OpenAI research group has announced plans to show off just how smart its AI has grown by having it compete with top Dota 2 players during The International 2018 this summer.
Dota 2 is one of the world's most popular esports. Professional teams battle every year at The International, a global competition where 18 teams battle each other for the industry's largest prize pool, which totaled more than $24 million in 2017.
OpenAI, a non-profit organization with backing from the likes of Elon Musk and Peter Thiel, as well as companies such as Microsoft and Amazon Web Services, says its goal is to "to build safe AGI," or Artificial General Intelligence, and "ensure AGI's benefits are as widely and evenly distributed as possible." One of the ways it teaches its AI (we can forget the "G") is by having it play games against itself.
Here's what the OpenAI team said about the importance of video games to AI in its announcement:
"One AI milestone is to exceed human capabilities in a complex video game like StarCraft or Dota. Relative to previous AI milestones like Chess or Go, complex video games start to capture the messiness and continuous nature of the real world. The hope is that systems which solve complex video games will be highly general, with applications outside of games."
Dota 2 is particularly useful in this regard. The game is famously complex--players must worry about the game's micro (scoring the last hit on minions or properly aiming their abilities) and macro (what's happening in each of the game's three lanes or the team's bases) all the time. Unlike classic games like Chess, Dota 2 is also regularly updated, which means its players have to constantly relearn the meta to stay on top.
All of this makes the game perfect for testing how AI compares to human players. OpenAI set five of its neural networks, or OpenAI Five, to work on mastering Dota 2 by playing 180 years' worth of matches against itself every single day. No human data is used; the neural network instead learns how to play Dota 2 by devoting a Long Short Term Memory network (LSTM) to each of the 10 heroes in a match and grinding.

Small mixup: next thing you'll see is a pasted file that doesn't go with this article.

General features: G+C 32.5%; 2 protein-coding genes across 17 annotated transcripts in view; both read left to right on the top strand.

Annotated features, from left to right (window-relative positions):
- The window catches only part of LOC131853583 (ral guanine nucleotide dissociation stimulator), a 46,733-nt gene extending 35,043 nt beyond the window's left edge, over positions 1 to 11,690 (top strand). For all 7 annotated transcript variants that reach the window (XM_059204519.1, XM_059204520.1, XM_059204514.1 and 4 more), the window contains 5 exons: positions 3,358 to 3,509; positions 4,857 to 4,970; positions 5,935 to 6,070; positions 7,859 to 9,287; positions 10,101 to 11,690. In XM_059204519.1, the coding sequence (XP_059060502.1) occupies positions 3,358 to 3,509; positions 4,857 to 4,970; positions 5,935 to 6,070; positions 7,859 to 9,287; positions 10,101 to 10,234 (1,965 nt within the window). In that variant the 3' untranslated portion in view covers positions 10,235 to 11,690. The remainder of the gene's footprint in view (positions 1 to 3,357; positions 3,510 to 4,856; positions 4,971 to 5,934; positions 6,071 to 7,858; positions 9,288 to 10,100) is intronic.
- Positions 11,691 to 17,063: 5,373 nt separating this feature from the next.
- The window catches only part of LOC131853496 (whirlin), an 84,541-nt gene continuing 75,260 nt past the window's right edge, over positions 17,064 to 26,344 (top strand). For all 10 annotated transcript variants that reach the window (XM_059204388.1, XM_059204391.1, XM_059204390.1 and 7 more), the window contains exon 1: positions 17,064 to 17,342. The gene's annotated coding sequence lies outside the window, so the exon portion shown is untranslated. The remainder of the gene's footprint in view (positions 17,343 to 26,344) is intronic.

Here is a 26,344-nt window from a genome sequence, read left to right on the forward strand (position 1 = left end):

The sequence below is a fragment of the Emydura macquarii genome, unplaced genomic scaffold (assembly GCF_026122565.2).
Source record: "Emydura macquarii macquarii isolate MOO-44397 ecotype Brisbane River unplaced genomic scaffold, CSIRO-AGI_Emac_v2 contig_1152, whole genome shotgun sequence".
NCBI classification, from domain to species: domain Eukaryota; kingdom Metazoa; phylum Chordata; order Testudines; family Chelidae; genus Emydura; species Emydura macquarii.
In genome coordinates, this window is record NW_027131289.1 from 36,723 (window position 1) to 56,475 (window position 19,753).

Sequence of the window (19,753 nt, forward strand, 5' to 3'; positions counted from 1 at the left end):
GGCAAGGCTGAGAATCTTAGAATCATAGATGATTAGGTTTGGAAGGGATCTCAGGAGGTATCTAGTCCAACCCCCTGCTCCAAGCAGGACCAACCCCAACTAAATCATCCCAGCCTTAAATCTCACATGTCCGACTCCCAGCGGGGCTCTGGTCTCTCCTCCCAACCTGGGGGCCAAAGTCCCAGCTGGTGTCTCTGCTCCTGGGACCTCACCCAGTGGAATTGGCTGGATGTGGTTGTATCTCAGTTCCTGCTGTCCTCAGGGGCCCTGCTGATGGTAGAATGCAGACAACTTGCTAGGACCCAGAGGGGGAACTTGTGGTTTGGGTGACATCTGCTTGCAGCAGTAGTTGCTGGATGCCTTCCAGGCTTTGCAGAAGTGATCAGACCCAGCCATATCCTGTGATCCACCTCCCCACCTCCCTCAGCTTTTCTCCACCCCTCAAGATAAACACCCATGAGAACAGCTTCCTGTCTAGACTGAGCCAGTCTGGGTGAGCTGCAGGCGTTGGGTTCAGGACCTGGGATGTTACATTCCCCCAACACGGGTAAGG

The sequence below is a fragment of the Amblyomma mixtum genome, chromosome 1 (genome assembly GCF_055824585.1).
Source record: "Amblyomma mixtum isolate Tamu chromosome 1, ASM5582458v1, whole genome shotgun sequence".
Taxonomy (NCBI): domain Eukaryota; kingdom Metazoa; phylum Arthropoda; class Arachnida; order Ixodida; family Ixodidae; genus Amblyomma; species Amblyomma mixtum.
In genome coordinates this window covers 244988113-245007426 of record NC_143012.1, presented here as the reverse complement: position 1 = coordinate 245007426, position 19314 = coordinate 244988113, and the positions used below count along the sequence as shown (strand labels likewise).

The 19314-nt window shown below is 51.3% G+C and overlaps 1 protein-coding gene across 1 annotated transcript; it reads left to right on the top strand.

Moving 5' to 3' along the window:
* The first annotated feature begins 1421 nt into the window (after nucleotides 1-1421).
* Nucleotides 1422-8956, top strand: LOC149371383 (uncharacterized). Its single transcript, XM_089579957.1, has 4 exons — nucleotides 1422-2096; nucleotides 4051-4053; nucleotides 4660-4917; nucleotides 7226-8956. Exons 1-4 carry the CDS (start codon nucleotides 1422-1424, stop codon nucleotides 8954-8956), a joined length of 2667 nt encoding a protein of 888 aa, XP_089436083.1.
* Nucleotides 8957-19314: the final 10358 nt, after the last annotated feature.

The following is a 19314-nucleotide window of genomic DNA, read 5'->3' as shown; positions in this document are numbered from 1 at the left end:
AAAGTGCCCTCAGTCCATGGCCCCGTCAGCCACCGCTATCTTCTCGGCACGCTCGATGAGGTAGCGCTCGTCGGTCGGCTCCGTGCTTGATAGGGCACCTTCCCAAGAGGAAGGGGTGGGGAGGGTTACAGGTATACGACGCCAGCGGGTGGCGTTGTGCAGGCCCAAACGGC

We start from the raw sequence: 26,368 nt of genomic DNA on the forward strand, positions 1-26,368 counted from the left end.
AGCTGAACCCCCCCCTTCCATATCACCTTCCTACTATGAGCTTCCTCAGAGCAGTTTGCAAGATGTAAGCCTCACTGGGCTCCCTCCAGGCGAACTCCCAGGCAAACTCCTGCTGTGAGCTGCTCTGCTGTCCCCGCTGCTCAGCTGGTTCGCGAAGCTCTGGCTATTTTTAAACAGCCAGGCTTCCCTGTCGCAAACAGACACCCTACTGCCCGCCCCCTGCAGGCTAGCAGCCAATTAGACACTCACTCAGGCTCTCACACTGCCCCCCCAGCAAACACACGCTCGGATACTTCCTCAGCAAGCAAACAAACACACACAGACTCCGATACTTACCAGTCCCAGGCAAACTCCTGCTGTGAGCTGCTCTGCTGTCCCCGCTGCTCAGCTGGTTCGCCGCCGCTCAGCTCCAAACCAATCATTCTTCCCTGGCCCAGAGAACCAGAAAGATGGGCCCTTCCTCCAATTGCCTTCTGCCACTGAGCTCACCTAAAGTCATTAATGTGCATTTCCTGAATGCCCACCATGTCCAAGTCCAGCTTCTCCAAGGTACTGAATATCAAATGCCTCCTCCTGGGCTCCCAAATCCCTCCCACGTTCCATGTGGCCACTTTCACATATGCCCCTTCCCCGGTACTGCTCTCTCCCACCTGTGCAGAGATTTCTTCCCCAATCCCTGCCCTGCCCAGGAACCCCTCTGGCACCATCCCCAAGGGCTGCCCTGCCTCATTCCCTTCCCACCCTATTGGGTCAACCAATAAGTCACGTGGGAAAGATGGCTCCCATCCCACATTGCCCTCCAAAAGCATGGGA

So far the approach seems to have worked: OpenAI claims OpenAI Five won two of three matches played against an amateur team as well as a semi-pro team. Those measly humans are within the 93rd and 99th percentile of Dota 2 players, respectively, which means OpenAI Five is better than almost every Dota 2 player in the world. Not bad for a network of 256 GPUs and 128,000 CPU cores that's only played against itself.
Now the group wants to show that OpenAI Five can compete with the best of the best. It said it plans to win against "top professionals" at The International 2018, though it hasn't released details about the match, so we aren't sure if it's an official part of the competition or not.
OpenAI will also host a match against "top players" in July; you can watch it via livestream or in-person if you manage to snag an invitation.
The International 2018 will run from August 20-25 in Vancouver. Open qualifiers closed on June 17, and regional qualifiers are ongoing. You can learn more about which teams made the cut, how to buy tickets and where to watch the competition on The International 2018 website.